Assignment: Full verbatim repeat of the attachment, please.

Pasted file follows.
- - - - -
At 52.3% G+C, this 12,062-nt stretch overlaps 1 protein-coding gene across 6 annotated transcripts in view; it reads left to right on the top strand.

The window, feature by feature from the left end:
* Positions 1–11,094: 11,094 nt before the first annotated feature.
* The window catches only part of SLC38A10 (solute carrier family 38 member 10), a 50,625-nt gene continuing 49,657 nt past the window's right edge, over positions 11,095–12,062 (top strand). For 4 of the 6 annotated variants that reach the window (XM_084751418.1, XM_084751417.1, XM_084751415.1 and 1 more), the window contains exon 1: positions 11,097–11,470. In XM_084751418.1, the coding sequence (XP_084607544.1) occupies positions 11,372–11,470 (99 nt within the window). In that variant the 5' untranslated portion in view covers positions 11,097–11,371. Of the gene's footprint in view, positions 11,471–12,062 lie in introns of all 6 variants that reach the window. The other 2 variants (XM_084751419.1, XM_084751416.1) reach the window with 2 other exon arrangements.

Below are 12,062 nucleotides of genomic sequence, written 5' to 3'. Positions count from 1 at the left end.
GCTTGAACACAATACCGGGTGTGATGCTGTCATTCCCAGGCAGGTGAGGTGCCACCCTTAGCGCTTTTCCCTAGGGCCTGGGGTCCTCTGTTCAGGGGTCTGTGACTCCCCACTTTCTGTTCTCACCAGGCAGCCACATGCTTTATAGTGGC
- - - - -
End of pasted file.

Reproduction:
At 52.3% G+C, this 12,062-nt stretch overlaps 1 protein-coding gene across 6 annotated transcripts in view; it reads left to right on the top strand.

The window, feature by feature from the left end:
* Positions 1–11,094: 11,094 nt before the first annotated feature.
* The window catches only part of SLC38A10 (solute carrier family 38 member 10), a 50,625-nt gene continuing 49,657 nt past the window's right edge, over positions 11,095–12,062 (top strand). For 4 of the 6 annotated variants that reach the window (XM_084751418.1, XM_084751417.1, XM_084751415.1 and 1 more), the window contains exon 1: positions 11,097–11,470. In XM_084751418.1, the coding sequence (XP_084607544.1) occupies positions 11,372–11,470 (99 nt within the window). In that variant the 5' untranslated portion in view covers positions 11,097–11,371. Of the gene's footprint in view, positions 11,471–12,062 lie in introns of all 6 variants that reach the window. The other 2 variants (XM_084751419.1, XM_084751416.1) reach the window with 2 other exon arrangements.

Below are 12,062 nucleotides of genomic sequence, written 5' to 3'. Positions count from 1 at the left end.
GCTTGAACACAATACCGGGTGTGATGCTGTCATTCCCAGGCAGGTGAGGTGCCACCCTTAGCGCTTTTCCCTAGGGCCTGGGGTCCTCTGTTCAGGGGTCTGTGACTCCCCACTTTCTGTTCTCACCAGGCAGCCACATGCTTTATAGTGGC